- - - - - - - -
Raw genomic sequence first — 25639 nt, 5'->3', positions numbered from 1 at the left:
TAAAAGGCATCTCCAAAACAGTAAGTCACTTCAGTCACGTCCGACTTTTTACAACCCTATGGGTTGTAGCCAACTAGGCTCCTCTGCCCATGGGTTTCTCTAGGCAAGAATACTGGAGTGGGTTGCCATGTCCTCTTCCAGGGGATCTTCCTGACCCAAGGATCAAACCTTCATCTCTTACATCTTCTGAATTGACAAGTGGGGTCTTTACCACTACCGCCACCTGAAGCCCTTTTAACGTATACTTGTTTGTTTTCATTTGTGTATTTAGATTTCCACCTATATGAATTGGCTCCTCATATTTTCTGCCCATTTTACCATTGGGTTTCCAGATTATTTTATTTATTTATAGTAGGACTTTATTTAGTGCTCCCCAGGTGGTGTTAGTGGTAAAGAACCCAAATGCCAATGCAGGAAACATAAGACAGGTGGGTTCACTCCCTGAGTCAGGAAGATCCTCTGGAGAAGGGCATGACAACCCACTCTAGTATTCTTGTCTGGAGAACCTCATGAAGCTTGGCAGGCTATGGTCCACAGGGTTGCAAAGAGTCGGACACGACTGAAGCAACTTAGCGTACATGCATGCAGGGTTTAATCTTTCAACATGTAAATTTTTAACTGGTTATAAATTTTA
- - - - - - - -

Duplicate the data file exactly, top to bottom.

Raw genomic sequence first — 25639 nt, 5'->3', positions numbered from 1 at the left:
TAAAAGGCATCTCCAAAACAGTAAGTCACTTCAGTCACGTCCGACTTTTTACAACCCTATGGGTTGTAGCCAACTAGGCTCCTCTGCCCATGGGTTTCTCTAGGCAAGAATACTGGAGTGGGTTGCCATGTCCTCTTCCAGGGGATCTTCCTGACCCAAGGATCAAACCTTCATCTCTTACATCTTCTGAATTGACAAGTGGGGTCTTTACCACTACCGCCACCTGAAGCCCTTTTAACGTATACTTGTTTGTTTTCATTTGTGTATTTAGATTTCCACCTATATGAATTGGCTCCTCATATTTTCTGCCCATTTTACCATTGGGTTTCCAGATTATTTTATTTATTTATAGTAGGACTTTATTTAGTGCTCCCCAGGTGGTGTTAGTGGTAAAGAACCCAAATGCCAATGCAGGAAACATAAGACAGGTGGGTTCACTCCCTGAGTCAGGAAGATCCTCTGGAGAAGGGCATGACAACCCACTCTAGTATTCTTGTCTGGAGAACCTCATGAAGCTTGGCAGGCTATGGTCCACAGGGTTGCAAAGAGTCGGACACGACTGAAGCAACTTAGCGTACATGCATGCAGGGTTTAATCTTTCAACATGTAAATTTTTAACTGGTTATAAATTTTA